CEO Rick Dauch, who took charge in August last year, has inducted a fresh senior management team and set more realistic delivery targets, which has helped sentiment towards the stock. With the revised product strategy Workhorse shares could keep climbing.
The recall of its troubled electric delivery van vehicle, the C-1000, was a “costly mistake”, for Workhorse [WKHS], acknowledged CEO Rick Dauch. Yet, investors rewarded the company's stock for committing to product quality and in anticipation of new direction with a fresh face at the helm.
Dauch described the C-1000 as “economically unviable” due to its combination of a limited payload and unsustainable build costs. The company would be winding down production of the model. Payload and the ability to carry heavy loads is a key factor for any delivery van, electric or otherwise, and the company is now focused on two new models, the W56 and W34.
The Workhorse stock price has powered higher thanks to strong earnings and new additions in senior management. Workhorse shares climbed 20.85% between Monday 28 February and Friday 4 March, after the electric van maker said it had finished 2021 with a cash balance of $202m, despite posting a $156m loss in the fourth quarter and missing revenue estimates.
Workhorse’s management shake up
Industry veteran Rick Dauch took charge of Workhorse in August 2021 as the electric van maker revised down full-year production figures from 1,800 to 1,000 vehicles on the back of supply chain issues, before removing the revised guidance completely. Production misses saw Workhorse’s stock price plummet and it was clear a new leadership was needed to win back investor confidence.
To help, Dauch hired Bob Ginnan as Workhorse’s CFO in January. Ginnan has 20 years of experience and comes from Family RV Group, the fifth-largest RV dealer in the US, where he served as both CEO and CFO. In a statement, Dauch said Ginnan will be charged with creating a financially sound foundation for Workhorse to grow at scale. The company also inducted senior leaders to its HR, manufacturing and government affairs divisions.
In a presentation to investors, Workhorse said that it had revised its product roadmap to “rapidly address the broadest [total addressable market] through a multifaceted approach”. The company will focus on starting production of the W56, which it hopes will reach the delivery market in Q3 2023, and the more advanced W34 for 2024.
Production targets for 2022 also appear more realistic. Workhorse said that 250 vehicles will be delivered in the second half of the year, generating $25m in revenue. Analysts will be closely watching whether the compamy can hit this target over the coming quarters, with any misses likely hurting Workhorse’s share price.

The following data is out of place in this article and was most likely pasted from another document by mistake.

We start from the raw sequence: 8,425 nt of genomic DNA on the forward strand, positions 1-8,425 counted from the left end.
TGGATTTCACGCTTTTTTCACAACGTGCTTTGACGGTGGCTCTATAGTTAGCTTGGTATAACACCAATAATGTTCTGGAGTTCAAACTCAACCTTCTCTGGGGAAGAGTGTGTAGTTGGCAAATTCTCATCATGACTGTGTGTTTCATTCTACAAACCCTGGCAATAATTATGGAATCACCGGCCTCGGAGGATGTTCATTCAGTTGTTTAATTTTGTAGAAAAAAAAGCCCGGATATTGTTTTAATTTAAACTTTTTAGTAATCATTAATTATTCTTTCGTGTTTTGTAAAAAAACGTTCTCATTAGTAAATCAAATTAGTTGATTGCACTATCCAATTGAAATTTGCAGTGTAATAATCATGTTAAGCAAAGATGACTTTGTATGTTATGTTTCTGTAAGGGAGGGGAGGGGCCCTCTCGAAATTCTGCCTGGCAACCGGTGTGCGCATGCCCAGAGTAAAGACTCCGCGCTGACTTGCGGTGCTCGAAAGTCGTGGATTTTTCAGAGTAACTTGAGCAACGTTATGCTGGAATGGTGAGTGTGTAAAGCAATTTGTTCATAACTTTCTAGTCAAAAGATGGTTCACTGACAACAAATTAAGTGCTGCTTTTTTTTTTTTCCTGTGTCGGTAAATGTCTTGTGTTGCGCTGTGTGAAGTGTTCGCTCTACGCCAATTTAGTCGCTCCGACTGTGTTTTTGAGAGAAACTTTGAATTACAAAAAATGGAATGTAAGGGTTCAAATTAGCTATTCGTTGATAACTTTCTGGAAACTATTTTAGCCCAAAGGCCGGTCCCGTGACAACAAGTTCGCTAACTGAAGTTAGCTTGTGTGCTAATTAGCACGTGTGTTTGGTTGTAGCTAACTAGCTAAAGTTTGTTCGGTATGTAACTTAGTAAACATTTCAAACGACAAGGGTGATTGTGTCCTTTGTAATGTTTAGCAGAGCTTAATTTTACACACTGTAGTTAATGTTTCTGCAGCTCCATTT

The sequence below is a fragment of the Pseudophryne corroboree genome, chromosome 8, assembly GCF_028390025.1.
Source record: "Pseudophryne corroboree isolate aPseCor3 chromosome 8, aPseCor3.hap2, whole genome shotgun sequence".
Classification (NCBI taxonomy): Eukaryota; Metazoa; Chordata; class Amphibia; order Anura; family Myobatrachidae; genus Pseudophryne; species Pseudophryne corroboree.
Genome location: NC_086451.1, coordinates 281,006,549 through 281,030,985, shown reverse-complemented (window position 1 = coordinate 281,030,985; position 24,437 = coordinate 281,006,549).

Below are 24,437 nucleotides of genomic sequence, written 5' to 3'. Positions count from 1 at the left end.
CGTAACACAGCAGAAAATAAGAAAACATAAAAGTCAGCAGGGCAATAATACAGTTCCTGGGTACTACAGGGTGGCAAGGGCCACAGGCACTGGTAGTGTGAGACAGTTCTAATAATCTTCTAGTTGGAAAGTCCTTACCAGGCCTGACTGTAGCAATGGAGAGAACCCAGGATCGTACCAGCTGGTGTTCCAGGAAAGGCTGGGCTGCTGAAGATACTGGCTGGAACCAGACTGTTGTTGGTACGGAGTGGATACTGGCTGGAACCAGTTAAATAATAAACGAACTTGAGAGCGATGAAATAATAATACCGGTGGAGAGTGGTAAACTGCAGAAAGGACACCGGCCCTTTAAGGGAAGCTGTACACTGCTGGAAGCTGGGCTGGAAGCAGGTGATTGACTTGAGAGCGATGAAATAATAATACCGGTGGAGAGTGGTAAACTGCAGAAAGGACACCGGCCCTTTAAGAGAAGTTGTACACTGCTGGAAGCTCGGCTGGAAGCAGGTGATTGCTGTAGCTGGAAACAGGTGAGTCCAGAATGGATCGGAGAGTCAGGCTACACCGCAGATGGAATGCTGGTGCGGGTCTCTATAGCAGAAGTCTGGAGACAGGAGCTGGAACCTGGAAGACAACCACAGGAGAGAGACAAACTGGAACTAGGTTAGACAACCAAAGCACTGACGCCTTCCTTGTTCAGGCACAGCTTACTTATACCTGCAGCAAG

Dauch looks to add to management team
In an analyst call following its fourth-quarter results, Dauch said that the company was in good shape for dealing with any disruption to its supply chain, even though he did not say how much revenue the company would need to generate a positive operational cash flow. Dauch said that Workhorse was mapping out its capital needs for 2023 and 2024 and would “probably” have an update in the second or third quarter of the year.
During the call, Dauch said Workhorse would continue to build its management team. Other roles it needed to hire for include a CIO with experience in the automotive space, a sales leadership team at both “top and regional” levels, and a director of logistics and supply chain management.
“We need to build now that we have a product plan, we need to start thinking about how we’re going to go to market and be facing the customers. As you know, this is an interesting market. You’ve got the big delivery guys like UPS, Amazon, FedEx, US Postal Service. But there's also a lot of independent fleets out there,” Dauch told analysts.
“We need to build now that we have a product plan, we need to start thinking about how we’re going to go to market and be facing the customers” – Workhorse CEO Rick Dauch
BlackRock and Vanguard continue to back Workhorse
Workhorse’s biggest backer is BlackRock Fund Advisors, which added 128,077 shares in the company during the final three months of 2021, taking its stake to over 7.5 million shares or 4.35% of the electric van market, according to CNN Business. The second-biggest backer is Vanguard with 6.4 million. Vanguard added over 1 million shares in the fourth quarter, increasing its stake in Workhorse by more than 18%.
Despite the Russia-Ukraine conflict, Workhorse and other EV manufacturers’ stock prices have held as traditional automobile manufacturers have fallen due to rising commodity prices and a desire to move away from fossil fuels. In the longer term, however, any disruption to supply chains could affect production. As it stands, Workhorse stock has a $6 average price target from analysts polled by Yahoo Finance, suggesting a 63% upside on the 4 March closing price.